Even though Climate change is not a new issue, the effects of climate change are more severe since they develop swiftly and have a wide range of consequences.  In-depth research on acute climate change-related extreme events (such as hurricanes, floods, and heatwaves) has dominated climate change and mental health research (Cianconi et al., 2020).

The bulk of the flood/Landslide -related effects we witnessed in Rwanda were those connected to an elevated risk of several mental health difficulties, including posttraumatic stress disorder (PTSD), depression, anxiety, and an aggravation of pre-existing mental health diseases (Korukire et al., 2019; Velin et al., 2021). There is a significant gap in the literature, research, and intervention that address the trauma linked with flooding in Rwanda

Flooding smashed the houses in the Western Province of Rwanda.

Rwanda has undergone a netherworld occurrence of flooding in the west-northern region of the country in the last two weeks, destroying houses, killing children’s wives, and wiping out some households. The Rwanda National Television reported more than 131 deaths and over 5,000 demolished homes, with some victims given new lives in churches and schools. However, the victims’ distress and PTSD are undeniable. Numerous trauma factors in Rwandan society contribute to worsening Rwandan mental health.

Regardless of the effects of flooding, it frequently added secondary stressors, such as financial strain, displacement, and disruptions in social support networks, which can exacerbate mental health risks, particularly for individuals and groups with preexisting vulnerabilities or who are highly exposed to genocide-related trauma (Pham et al., 2004).

To address the issues, the Rwandan government, non-governmental organizations (NGOs), and other generous individuals are collaborating to develop adaptable strategies to address the mental health consequences of flooding, such as social capital, a sense of community, government assistance, access to resources, community preparedness, intersectoral/transdisciplinary collaboration, vulnerability and adaptation assessments, communication and outreach, mental health literacy, and culturally appropriate interventions. It is critical to support efforts to prevent mental health disorders, such as PTSD, depression, and complicated grief, by offering community-based mental health interventions to victims that can enhance resilience and increase the ability to adapt and trauma healing in Rwanda (Habimana et al., 2021)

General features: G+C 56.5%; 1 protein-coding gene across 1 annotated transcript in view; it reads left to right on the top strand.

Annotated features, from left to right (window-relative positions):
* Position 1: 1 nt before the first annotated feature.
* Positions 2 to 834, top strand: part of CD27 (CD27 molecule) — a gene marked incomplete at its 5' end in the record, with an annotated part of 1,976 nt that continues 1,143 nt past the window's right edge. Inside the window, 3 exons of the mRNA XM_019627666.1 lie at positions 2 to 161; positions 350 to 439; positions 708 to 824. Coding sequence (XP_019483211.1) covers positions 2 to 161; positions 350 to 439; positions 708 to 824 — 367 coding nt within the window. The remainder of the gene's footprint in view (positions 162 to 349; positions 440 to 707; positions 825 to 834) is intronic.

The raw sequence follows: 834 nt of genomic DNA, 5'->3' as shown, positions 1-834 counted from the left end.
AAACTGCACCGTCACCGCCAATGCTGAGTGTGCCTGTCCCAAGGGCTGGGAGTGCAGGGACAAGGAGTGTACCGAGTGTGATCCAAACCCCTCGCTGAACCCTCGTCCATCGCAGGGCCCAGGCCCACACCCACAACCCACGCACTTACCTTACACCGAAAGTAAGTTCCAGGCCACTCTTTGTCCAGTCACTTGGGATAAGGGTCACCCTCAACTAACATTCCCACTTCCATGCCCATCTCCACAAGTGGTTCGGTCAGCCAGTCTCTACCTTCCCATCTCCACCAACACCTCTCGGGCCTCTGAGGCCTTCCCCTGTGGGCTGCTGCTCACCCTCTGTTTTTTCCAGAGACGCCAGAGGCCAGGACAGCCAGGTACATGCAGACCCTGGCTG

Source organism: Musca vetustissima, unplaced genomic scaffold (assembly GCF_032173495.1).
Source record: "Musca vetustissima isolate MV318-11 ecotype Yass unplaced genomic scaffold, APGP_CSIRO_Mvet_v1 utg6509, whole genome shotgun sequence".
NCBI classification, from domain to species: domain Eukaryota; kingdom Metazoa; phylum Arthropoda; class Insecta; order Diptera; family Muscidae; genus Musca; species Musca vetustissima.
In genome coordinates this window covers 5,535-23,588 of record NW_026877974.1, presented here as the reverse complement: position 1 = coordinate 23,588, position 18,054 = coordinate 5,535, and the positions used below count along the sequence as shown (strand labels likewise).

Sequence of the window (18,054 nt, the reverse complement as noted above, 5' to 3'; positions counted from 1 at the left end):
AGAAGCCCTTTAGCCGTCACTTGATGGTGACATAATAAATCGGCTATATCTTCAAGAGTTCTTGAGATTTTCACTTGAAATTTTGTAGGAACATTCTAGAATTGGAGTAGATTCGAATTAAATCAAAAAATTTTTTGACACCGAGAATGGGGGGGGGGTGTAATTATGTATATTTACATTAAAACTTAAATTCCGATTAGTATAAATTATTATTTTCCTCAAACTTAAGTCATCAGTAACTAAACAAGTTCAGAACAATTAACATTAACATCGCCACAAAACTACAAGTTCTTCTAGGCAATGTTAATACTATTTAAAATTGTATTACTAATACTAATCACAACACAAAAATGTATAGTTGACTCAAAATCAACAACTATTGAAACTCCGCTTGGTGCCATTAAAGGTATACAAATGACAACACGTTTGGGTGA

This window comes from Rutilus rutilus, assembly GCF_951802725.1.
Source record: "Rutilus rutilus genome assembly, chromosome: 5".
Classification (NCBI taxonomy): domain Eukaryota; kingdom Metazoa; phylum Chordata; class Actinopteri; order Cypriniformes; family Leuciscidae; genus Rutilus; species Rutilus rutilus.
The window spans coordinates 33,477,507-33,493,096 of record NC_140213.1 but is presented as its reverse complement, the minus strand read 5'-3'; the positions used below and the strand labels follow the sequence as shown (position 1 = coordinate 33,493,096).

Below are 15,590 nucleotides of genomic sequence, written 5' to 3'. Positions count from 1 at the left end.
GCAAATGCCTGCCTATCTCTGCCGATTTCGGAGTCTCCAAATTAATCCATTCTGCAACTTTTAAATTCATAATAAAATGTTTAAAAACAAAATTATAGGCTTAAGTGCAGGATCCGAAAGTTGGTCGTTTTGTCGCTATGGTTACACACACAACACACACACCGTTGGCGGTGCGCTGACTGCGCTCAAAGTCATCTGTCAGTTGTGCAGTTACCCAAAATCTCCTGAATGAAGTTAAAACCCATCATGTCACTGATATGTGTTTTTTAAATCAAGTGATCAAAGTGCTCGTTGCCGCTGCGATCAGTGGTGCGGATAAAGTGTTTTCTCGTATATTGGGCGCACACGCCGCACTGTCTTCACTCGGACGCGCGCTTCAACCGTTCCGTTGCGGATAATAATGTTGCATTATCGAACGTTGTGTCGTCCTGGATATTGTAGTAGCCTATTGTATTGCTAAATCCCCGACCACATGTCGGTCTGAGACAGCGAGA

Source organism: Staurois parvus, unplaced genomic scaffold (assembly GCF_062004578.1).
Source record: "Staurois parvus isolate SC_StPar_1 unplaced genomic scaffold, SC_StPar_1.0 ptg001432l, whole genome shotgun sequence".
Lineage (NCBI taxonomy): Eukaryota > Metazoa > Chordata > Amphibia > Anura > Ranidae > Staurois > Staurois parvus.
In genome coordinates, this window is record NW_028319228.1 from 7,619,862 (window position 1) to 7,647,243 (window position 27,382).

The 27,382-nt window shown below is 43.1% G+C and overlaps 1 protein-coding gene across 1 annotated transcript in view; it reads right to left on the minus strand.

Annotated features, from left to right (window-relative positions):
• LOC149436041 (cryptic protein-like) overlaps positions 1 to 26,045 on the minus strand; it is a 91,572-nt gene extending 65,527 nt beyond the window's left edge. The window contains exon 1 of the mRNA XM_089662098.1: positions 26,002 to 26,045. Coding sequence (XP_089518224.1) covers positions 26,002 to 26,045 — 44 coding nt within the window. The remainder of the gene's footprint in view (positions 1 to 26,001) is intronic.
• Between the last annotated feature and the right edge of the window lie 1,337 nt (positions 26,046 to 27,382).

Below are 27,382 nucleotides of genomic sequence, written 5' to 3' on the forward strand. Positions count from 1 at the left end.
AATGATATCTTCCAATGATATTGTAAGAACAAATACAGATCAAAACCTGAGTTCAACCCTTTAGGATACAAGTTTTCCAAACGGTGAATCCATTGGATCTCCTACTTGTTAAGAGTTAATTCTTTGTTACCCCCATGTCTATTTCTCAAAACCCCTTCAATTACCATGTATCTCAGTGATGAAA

Rwanda Resilience and Grounding Organization (RRGO) is working collaboratively with other partners to respond to this mental health-related concern in Rwanda.


Cianconi, P., Betro, S., & Janiri, L. (2020). The Impact of Climate Change on Mental Health: A Systematic Descriptive Review. Front Psychiatry, 11, 74. https://doi.org/10.3389/fpsyt.2020.00074

Habimana, S., Biracyaza, E., Habumugisha, E., Museka, E., Mutabaruka, J., & Montgomery, S. B. (2021). Role of Community Resiliency Model Skills Trainings in Trauma Healing Among 1994 Tutsi Genocide Survivors in Rwanda. Psychol Res Behav Manag, 14, 1139-1148. https://doi.org/10.2147/prbm.S319057

Korukire, N., Bozzi, L., Banamwana, G., Birasa, L., Ineza, M. C., Rumagihwa, L., Cishahayo, E. U., Kayitesi, I., & Akanbi, M. O. (2019). Climate Change and Mental Health: New Model of Managing Mental Health Illness Resulting From Climate Change Events. Rwanda Perspective. Rwanda Journal of Medicine and Health Sciences, 2(1), 62-65.

Pham, P. N., Weinstein, H. M., & Longman, T. (2004). Trauma and PTSD symptoms in Rwanda: implications for attitudes toward justice and reconciliation. Jama, 292(5), 602-612. https://doi.org/10.1001/jama.292.5.602

Velin, L., Donatien, M., Wladis, A., Nkeshimana, M., Riviello, R., Uwitonze, J.-M., Byiringiro, J.-C., Ntirenganya, F., & Pompermaier, L. (2021). Systematic media review: A novel method to assess mass-trauma epidemiology in absence of databases—A pilot-study in Rwanda. PLoS One, 16(10), e0258446.

Samuel Habimana

Samuel Habimana

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